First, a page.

dang... i hear yah. I was considering an adjustable stem but not sure how much lift that will give me? I would love an OCR Carbon 1, but again, I'm looking to spend less.

The bike I'm looking at is here: http://www.giantnerd.com/tommaso-imola-road-bike-beginner.html If there's anyway I can make this work with more of a comfortable geo, I would love to make it happen. It comes with 700 x 25 size tires.
 

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ljsmith gives some good reasons not to try to modify the Tommaso. It also has a pretty crappy spec. Why not just go with the Pilot? Pretty much everything on it is better.

Carbon forks are expensive enough, especially if you buy a name brand (which I'd recommend) that you'd be a lot of the way to the Pilot if you bought the Tommaso and swapped the fork. And you'd still have a pretty yucky build kit.
 

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Discussion Starter #5
AndrwSwitch said:
ljsmith gives some good reasons not to try to modify the Tommaso. It also has a pretty crappy spec. Why not just go with the Pilot? Pretty much everything on it is better.

Carbon forks are expensive enough, especially if you buy a name brand (which I'd recommend) that you'd be a lot of the way to the Pilot if you bought the Tommaso and swapped the fork. And you'd still have a pretty yucky build kit.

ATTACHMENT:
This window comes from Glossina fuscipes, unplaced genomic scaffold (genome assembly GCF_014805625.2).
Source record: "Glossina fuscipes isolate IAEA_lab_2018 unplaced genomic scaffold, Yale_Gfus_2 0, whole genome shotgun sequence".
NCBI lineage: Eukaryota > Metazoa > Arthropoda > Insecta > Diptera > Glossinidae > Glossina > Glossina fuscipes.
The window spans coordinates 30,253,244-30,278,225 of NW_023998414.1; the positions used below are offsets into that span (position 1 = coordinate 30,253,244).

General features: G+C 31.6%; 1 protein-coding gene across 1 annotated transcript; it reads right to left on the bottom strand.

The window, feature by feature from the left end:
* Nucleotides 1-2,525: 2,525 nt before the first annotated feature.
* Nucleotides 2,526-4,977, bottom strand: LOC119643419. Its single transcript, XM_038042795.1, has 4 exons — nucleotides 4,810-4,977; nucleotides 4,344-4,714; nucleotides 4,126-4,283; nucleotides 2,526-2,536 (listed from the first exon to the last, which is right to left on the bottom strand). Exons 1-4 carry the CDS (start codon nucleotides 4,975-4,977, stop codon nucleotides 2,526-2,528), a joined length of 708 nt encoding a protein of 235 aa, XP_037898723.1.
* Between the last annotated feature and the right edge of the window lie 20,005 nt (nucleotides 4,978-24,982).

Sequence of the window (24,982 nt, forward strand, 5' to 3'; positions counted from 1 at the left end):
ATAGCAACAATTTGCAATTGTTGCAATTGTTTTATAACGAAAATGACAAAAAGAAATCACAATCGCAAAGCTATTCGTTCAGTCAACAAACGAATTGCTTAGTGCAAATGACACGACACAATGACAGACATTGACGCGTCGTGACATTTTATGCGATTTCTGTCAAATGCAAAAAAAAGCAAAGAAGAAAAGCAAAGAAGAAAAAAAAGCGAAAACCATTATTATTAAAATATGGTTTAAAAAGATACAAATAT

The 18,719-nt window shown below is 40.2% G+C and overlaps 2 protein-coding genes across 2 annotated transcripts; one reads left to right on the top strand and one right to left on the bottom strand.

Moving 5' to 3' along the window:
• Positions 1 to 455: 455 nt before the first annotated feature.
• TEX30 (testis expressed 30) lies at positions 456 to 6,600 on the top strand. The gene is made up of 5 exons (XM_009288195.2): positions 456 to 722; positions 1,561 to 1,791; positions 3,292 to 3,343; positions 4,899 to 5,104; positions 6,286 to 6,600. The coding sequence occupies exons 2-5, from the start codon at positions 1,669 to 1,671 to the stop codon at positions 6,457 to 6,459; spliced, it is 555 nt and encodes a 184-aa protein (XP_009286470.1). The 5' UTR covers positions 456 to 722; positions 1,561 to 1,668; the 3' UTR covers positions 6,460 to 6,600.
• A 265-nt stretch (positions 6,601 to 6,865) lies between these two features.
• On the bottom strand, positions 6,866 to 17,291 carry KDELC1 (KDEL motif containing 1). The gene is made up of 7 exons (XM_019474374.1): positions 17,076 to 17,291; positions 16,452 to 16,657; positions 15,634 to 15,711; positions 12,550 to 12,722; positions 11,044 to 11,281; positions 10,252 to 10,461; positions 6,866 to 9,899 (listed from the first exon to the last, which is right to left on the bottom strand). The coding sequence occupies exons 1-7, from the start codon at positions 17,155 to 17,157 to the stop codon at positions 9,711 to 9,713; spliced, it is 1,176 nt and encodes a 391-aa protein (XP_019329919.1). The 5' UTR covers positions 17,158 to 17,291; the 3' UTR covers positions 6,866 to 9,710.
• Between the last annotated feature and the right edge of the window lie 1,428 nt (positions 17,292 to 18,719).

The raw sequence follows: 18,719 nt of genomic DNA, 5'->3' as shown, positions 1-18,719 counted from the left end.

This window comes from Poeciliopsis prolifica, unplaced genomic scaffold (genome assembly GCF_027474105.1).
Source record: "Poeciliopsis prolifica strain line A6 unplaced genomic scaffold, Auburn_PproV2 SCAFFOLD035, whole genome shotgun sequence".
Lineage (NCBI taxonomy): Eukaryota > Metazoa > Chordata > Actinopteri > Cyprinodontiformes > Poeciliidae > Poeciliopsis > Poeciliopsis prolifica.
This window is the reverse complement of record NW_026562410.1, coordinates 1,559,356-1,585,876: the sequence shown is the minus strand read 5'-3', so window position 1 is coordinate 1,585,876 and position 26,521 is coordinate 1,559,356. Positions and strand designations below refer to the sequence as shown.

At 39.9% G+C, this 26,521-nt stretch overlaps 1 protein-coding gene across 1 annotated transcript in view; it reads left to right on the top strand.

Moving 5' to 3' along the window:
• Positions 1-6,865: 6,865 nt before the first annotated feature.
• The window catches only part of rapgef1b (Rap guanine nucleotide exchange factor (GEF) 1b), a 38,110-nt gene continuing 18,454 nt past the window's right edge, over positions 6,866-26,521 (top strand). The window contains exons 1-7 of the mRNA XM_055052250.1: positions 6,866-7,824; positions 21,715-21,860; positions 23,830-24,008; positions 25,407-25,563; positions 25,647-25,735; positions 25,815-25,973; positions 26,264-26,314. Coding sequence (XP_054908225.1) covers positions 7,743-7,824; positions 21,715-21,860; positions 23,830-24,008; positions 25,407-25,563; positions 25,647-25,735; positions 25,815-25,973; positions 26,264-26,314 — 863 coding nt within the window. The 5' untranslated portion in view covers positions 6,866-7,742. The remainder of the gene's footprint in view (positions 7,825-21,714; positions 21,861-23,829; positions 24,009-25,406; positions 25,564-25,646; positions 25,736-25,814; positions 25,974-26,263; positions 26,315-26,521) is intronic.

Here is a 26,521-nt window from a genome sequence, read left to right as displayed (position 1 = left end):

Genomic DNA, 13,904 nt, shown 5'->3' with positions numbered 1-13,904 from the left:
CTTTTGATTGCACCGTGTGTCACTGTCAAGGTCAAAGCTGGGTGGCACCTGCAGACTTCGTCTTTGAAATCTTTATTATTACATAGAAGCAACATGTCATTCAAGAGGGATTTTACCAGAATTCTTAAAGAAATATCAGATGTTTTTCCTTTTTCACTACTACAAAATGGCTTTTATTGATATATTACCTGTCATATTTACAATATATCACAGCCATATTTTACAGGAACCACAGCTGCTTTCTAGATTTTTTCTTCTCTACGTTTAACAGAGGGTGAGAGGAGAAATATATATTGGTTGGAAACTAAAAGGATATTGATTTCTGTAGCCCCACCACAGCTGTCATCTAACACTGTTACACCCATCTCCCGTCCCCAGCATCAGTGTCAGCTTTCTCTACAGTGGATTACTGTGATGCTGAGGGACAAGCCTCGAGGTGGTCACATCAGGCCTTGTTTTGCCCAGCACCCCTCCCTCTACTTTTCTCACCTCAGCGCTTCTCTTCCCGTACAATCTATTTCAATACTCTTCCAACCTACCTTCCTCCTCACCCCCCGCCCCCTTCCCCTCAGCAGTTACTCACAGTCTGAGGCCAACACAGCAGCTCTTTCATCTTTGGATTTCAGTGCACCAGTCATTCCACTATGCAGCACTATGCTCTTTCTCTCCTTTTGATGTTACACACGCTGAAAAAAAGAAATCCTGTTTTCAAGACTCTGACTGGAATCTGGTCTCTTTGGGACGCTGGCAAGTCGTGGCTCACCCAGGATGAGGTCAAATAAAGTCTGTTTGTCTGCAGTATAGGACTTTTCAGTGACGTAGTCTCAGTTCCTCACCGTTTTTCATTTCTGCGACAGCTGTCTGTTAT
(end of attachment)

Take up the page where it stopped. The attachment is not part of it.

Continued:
Main reason is $450 vs $1350. I ride for exercise so the crispiest shifting and fastest rolling hubs, etc aren't that important to me yet in the road arena. My girlfriend and I hit up the road for exercise and fun, and to date the crapiest spec'd bike of them all, the giant FCR 3 I have, has been one of my favorite bikes.

Trying to find a road oriented bike with comfortable geometry in a sub $800 price range is hard to do. The Immola fits the bill for now, just need to make the geo a bit more friendly is all.

If you have other reccomendations, I'm all ears, but the $400 Immola has the same specs as an $800 trek or Giant entry level bike so why would I go that route? I have to spend $1300 to get the pilot and that's still entry level...
 

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Discussion Starter #6